It’s been several weeks since the Development Director moved on to (perhaps) greener pastures. Her boss has been going through things, and yesterday stated that she was shocked at how much had been left undone. I was shocked because I had been telling the Executive Director—and the Development Director—about my concerns over the lack of follow through for months. “How,” I asked the ED, “could this be news to you? Not only had we talked about it, but your fundraising numbers have been telling you the same story for the past 4 years.”
I wish this was a unique tale. But the truth is that too many development directors do not do any serious, sustainable fund development—and too many of their bosses ignore that fact.
To begin with, if you want to be successful, you have to have a plan. And a plan needs to start with a goal.
At the very least, you must have clarity on how much money you need to raise in order to do your day-to-day business. Raising funds to fill the gap is not a great fundraising goal, but it is a start. And if you raise the money to fill that gap, at the very least, you won’t have to cut back on personnel or programs.
Then consider new initiatives. What will they cost? And enhancements to old ones. Are these interesting programs you can fundraise specifically for? Having an ongoing annual fund which supports your operations as well as some special campaigns can raise your fundraising bar.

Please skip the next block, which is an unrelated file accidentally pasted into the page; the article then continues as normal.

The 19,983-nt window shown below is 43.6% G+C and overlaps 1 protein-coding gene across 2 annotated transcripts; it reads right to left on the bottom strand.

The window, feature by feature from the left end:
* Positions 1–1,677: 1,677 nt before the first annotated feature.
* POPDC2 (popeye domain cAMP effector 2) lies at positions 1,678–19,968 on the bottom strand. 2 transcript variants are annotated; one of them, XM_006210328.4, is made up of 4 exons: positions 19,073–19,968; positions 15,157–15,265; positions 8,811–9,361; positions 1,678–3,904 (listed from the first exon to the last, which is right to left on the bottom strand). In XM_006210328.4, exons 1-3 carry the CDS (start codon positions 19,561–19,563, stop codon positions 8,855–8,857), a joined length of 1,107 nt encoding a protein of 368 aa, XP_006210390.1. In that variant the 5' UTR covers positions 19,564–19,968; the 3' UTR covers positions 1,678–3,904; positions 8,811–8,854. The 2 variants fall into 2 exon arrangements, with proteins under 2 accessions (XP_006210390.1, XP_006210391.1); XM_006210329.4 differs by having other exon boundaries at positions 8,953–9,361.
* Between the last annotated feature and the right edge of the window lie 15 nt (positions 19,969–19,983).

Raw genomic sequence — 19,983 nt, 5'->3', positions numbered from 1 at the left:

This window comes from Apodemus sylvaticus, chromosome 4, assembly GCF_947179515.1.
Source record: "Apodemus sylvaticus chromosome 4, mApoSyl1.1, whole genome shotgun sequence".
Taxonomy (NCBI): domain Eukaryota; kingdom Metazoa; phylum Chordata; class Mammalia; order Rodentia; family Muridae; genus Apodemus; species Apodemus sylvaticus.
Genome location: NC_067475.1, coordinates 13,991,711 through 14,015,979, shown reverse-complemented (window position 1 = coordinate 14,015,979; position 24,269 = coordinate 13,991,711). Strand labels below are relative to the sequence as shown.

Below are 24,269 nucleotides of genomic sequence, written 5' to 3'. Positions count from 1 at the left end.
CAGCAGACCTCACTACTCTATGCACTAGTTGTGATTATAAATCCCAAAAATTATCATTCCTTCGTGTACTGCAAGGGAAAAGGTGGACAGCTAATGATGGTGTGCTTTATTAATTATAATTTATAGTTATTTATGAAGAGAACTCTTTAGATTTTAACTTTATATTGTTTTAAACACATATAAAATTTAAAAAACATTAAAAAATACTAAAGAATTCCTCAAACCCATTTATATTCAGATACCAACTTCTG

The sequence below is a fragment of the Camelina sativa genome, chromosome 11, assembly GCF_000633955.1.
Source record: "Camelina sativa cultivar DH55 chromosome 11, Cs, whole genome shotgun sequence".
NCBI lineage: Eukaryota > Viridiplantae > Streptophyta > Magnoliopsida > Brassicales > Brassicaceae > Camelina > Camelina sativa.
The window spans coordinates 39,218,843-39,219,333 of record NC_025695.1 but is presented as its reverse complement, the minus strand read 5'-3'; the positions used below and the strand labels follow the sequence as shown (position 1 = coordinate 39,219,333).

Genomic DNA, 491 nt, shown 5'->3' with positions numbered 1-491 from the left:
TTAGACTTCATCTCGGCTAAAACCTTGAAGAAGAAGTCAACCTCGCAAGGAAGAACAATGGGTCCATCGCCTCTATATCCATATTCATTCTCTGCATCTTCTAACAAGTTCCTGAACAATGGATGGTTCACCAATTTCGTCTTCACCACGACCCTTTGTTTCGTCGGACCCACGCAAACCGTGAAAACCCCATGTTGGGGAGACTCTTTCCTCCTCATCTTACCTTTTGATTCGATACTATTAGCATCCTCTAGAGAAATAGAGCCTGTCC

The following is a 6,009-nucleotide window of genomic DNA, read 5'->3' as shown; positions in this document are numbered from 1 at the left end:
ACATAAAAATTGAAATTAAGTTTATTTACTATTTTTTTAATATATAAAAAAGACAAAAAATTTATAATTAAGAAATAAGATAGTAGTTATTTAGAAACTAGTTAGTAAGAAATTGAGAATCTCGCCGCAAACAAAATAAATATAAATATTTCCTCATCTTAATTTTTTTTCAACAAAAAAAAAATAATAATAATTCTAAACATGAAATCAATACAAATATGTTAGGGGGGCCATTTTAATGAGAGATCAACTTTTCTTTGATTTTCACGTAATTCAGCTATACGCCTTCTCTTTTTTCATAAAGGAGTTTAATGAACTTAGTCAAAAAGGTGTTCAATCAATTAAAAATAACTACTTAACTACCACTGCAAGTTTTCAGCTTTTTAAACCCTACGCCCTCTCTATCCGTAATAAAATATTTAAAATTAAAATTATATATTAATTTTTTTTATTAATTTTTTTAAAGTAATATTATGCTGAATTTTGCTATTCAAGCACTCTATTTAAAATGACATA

As important as goals, metrics are arguably more important. These measurements help to keep your on track. As such, you shouldn’t be measuring money as much as activity. How many appeals must go out each year? When? How many new major donor prospects need to be identified? How many cultivation, solicitation, stewardship calls must be made each week?
If grants are part of your job, how many new foundations must be identified annually? How many LOI’s sent? How many full proposals?
Don’t neglect the development director’s role with the board. If you haven’t already figured this out—most of your board members will not do any fundraising unless their hands are being held. And you can’t hold hands if you don’t get close to each other.
So, how many one-on-one meetings with board members must the development director schedule? And how will the follow ups from those be assessed?
Knowing what needs to be done—and ensuring it is being done—is the most important job of management.
That’s true whether you are being managed, managing others, or mainly responsible (in fact or by default) in managing yourself.
Janet Levine works with nonprofits, helping them to increase fundraising capacity. Learn how she can help your organization at www.janetlevineconsulting.com